Bishop Sherrington said after the debate: “The Bill has now passed to committee stage, without a vote, as is the convention of the House, and given that it is not supported by the Government, it will likely run out of time and not become law.” He promised “to continue to scrutinise and challenge this legislation in the months ahead”. 

If passed, the Bill would legalise assisted dying as a choice for terminally ill, mentally competent adults in their final six months of life. Two independent doctors and a High Court judge would have to assess each request which, if granted, would enable a patient to die in a manner and at a time and place of their choosing. 

Concerns about where laws in this area would end were raised in the debate on Friday by Lord Harries of Pentregarth, a former Army officer and Church of England bishop, who said: “in Belgium it goes much further and anybody with a of cluster of ailments – what they call polypathology – can actually ask for assisted dying. Fatigue has been added to the list and, if you are young and claim extreme deep depression, again, you can ask. This is not scaremongering; it is the way a lot of people are beginning to think. The question is whether we really want to go down that route. At the moment, we have a bulwark in place, and I think that that bulwark should stay; I do not want us to go down that road.”

In the Netherlands, although medical supervision is required, euthanasia is permitted in cases of chronic pain and disability as well as terminal illness, and in recent years this definition has been widened to include those with severe mental illnesses. However, many in the Netherlands are arguing for still broader access to euthanasia. A Dutch psychologist, Wim van Dijk, revealed to a newspaper a few days ago that he had illegally provided more than 100 of his patients with “suicide powder”.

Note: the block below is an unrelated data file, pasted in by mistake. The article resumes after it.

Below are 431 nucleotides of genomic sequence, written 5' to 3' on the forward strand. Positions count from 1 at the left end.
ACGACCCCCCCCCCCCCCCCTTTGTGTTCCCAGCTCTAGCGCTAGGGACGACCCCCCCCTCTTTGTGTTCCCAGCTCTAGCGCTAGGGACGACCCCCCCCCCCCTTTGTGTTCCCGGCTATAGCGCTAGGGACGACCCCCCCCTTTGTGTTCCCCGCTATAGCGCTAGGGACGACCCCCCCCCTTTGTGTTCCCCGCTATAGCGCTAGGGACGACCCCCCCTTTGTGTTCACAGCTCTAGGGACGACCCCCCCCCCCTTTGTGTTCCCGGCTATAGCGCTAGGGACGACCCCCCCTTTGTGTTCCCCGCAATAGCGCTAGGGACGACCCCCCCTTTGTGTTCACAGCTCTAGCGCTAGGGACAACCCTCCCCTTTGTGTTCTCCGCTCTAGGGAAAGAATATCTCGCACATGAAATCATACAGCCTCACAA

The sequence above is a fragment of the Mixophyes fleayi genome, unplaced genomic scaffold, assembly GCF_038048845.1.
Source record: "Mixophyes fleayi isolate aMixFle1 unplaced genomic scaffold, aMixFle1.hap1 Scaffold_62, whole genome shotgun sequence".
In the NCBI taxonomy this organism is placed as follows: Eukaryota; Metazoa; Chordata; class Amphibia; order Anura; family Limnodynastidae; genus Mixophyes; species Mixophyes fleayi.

The debate has extended well beyond parliament, with Archbishop Justin Welby, Cardinal Vincent Nichols and The Chief Rabbi, Ephraim Mirvis sending a joint letter to express their “profound disquiet” over the Assisted Dying Bill. 

They wrote: “As leaders of faith communities, we wish to express our profound disquiet at the provisions of the ‘Assisted Dying’ Bill currently in the House of Lords. We acknowledge that Baroness Meacher is seeking the alleviation of suffering. This motivation we share wholeheartedly, but we disagree on the means advanced to address this very real concern. In particular, we are conscious of the risks and dangers entailed in the provisions of the Bill and the ‘real-life’ practical inadequacies of the proposed safeguards. 

“By the faiths we profess, we hold every human life to be a precious gift of the Creator, to be upheld and protected. All people of faith, and those of none, can share our concern that the common good is not served by policies or actions that would place very many vulnerable people in more vulnerable positions. We appeal to people of whatever faith or belief to join us through our common bond of humanity in caring for the most vulnerable people within our society. 

“In contrast to the proposals in this Bill, we continue to call for measures to make high-quality palliative care available to all at the end of their lives. We believe that the aim of a compassionate society should be assisted living rather than an acceptance of assisted suicide.”